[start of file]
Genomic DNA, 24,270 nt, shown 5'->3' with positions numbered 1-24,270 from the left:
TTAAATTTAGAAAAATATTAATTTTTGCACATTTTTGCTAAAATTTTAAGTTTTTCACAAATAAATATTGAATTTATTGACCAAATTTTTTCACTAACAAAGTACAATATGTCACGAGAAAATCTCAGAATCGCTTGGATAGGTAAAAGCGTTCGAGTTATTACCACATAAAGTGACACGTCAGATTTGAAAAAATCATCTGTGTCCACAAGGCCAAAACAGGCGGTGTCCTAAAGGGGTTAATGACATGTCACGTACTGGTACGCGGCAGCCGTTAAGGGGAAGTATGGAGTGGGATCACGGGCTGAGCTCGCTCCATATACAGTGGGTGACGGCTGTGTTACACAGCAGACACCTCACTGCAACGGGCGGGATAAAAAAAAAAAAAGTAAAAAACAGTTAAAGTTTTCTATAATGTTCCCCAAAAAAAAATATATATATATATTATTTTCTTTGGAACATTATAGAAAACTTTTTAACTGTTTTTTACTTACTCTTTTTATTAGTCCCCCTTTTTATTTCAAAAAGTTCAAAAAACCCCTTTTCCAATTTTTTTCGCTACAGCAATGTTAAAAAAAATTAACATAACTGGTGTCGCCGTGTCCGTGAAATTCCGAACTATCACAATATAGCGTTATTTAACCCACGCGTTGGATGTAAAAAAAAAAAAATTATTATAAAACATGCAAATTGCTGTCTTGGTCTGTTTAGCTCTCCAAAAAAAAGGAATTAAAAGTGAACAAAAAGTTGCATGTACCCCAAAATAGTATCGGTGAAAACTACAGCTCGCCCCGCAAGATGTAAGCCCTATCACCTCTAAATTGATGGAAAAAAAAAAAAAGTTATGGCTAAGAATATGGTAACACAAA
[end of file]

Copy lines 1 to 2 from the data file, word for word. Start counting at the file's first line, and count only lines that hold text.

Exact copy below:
Genomic DNA, 24,270 nt, shown 5'->3' with positions numbered 1-24,270 from the left:
TTAAATTTAGAAAAATATTAATTTTTGCACATTTTTGCTAAAATTTTAAGTTTTTCACAAATAAATATTGAATTTATTGACCAAATTTTTTCACTAACAAAGTACAATATGTCACGAGAAAATCTCAGAATCGCTTGGATAGGTAAAAGCGTTCGAGTTATTACCACATAAAGTGACACGTCAGATTTGAAAAAATCATCTGTGTCCACAAGGCCAAAACAGGCGGTGTCCTAAAGGGGTTAATGACATGTCACGTACTGGTACGCGGCAGCCGTTAAGGGGAAGTATGGAGTGGGATCACGGGCTGAGCTCGCTCCATATACAGTGGGTGACGGCTGTGTTACACAGCAGACACCTCACTGCAACGGGCGGGATAAAAAAAAAAAAAGTAAAAAACAGTTAAAGTTTTCTATAATGTTCCCCAAAAAAAAATATATATATATATTATTTTCTTTGGAACATTATAGAAAACTTTTTAACTGTTTTTTACTTACTCTTTTTATTAGTCCCCCTTTTTATTTCAAAAAGTTCAAAAAACCCCTTTTCCAATTTTTTTCGCTACAGCAATGTTAAAAAAAATTAACATAACTGGTGTCGCCGTGTCCGTGAAATTCCGAACTATCACAATATAGCGTTATTTAACCCACGCGTTGGATGTAAAAAAAAAAAAATTATTATAAAACATGCAAATTGCTGTCTTGGTCTGTTTAGCTCTCCAAAAAAAAGGAATTAAAAGTGAACAAAAAGTTGCATGTACCCCAAAATAGTATCGGTGAAAACTACAGCTCGCCCCGCAAGATGTAAGCCCTATCACCTCTAAATTGATGGAAAAAAAAAAAAAGTTATGGCTAAGAATATGGTAACACAAA